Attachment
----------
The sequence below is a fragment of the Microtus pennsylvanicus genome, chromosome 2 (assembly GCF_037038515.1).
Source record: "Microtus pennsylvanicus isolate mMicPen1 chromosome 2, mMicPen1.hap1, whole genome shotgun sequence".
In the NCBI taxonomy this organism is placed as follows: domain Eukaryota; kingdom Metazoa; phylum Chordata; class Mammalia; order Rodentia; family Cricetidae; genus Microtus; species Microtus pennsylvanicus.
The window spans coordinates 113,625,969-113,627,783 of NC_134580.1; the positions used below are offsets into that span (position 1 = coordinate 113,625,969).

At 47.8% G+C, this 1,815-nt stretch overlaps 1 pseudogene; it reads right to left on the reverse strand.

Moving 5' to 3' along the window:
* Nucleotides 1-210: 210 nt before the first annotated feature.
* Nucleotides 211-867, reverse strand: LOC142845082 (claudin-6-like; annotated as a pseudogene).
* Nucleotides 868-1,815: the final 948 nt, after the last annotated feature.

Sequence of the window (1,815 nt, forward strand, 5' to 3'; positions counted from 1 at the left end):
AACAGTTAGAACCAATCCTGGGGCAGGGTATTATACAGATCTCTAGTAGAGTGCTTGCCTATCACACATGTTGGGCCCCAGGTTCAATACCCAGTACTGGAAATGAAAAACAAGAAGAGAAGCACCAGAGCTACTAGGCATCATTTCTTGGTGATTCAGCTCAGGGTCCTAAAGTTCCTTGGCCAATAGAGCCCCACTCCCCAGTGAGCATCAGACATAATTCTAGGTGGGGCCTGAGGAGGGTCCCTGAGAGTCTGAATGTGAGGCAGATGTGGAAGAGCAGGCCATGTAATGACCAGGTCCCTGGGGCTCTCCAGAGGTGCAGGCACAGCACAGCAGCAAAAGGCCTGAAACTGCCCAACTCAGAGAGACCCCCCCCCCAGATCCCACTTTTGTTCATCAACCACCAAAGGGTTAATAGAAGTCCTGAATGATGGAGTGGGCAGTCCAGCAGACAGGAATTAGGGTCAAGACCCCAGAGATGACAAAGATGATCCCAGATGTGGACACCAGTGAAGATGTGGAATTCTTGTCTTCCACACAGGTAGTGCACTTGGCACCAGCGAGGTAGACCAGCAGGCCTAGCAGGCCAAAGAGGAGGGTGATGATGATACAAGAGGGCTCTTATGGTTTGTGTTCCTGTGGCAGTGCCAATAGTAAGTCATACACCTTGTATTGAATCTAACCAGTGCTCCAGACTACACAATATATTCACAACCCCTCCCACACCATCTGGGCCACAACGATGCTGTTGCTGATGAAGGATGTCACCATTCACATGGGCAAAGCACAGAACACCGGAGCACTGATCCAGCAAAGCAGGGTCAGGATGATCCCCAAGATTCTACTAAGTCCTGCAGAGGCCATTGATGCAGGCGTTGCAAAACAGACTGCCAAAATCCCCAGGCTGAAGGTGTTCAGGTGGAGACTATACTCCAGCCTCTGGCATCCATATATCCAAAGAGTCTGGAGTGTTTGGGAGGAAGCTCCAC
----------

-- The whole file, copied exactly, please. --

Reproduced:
The sequence below is a fragment of the Microtus pennsylvanicus genome, chromosome 2 (assembly GCF_037038515.1).
Source record: "Microtus pennsylvanicus isolate mMicPen1 chromosome 2, mMicPen1.hap1, whole genome shotgun sequence".
In the NCBI taxonomy this organism is placed as follows: domain Eukaryota; kingdom Metazoa; phylum Chordata; class Mammalia; order Rodentia; family Cricetidae; genus Microtus; species Microtus pennsylvanicus.
The window spans coordinates 113,625,969-113,627,783 of NC_134580.1; the positions used below are offsets into that span (position 1 = coordinate 113,625,969).

At 47.8% G+C, this 1,815-nt stretch overlaps 1 pseudogene; it reads right to left on the reverse strand.

Moving 5' to 3' along the window:
* Nucleotides 1-210: 210 nt before the first annotated feature.
* Nucleotides 211-867, reverse strand: LOC142845082 (claudin-6-like; annotated as a pseudogene).
* Nucleotides 868-1,815: the final 948 nt, after the last annotated feature.

Sequence of the window (1,815 nt, forward strand, 5' to 3'; positions counted from 1 at the left end):
AACAGTTAGAACCAATCCTGGGGCAGGGTATTATACAGATCTCTAGTAGAGTGCTTGCCTATCACACATGTTGGGCCCCAGGTTCAATACCCAGTACTGGAAATGAAAAACAAGAAGAGAAGCACCAGAGCTACTAGGCATCATTTCTTGGTGATTCAGCTCAGGGTCCTAAAGTTCCTTGGCCAATAGAGCCCCACTCCCCAGTGAGCATCAGACATAATTCTAGGTGGGGCCTGAGGAGGGTCCCTGAGAGTCTGAATGTGAGGCAGATGTGGAAGAGCAGGCCATGTAATGACCAGGTCCCTGGGGCTCTCCAGAGGTGCAGGCACAGCACAGCAGCAAAAGGCCTGAAACTGCCCAACTCAGAGAGACCCCCCCCCCAGATCCCACTTTTGTTCATCAACCACCAAAGGGTTAATAGAAGTCCTGAATGATGGAGTGGGCAGTCCAGCAGACAGGAATTAGGGTCAAGACCCCAGAGATGACAAAGATGATCCCAGATGTGGACACCAGTGAAGATGTGGAATTCTTGTCTTCCACACAGGTAGTGCACTTGGCACCAGCGAGGTAGACCAGCAGGCCTAGCAGGCCAAAGAGGAGGGTGATGATGATACAAGAGGGCTCTTATGGTTTGTGTTCCTGTGGCAGTGCCAATAGTAAGTCATACACCTTGTATTGAATCTAACCAGTGCTCCAGACTACACAATATATTCACAACCCCTCCCACACCATCTGGGCCACAACGATGCTGTTGCTGATGAAGGATGTCACCATTCACATGGGCAAAGCACAGAACACCGGAGCACTGATCCAGCAAAGCAGGGTCAGGATGATCCCCAAGATTCTACTAAGTCCTGCAGAGGCCATTGATGCAGGCGTTGCAAAACAGACTGCCAAAATCCCCAGGCTGAAGGTGTTCAGGTGGAGACTATACTCCAGCCTCTGGCATCCATATATCCAAAGAGTCTGGAGTGTTTGGGAGGAAGCTCCAC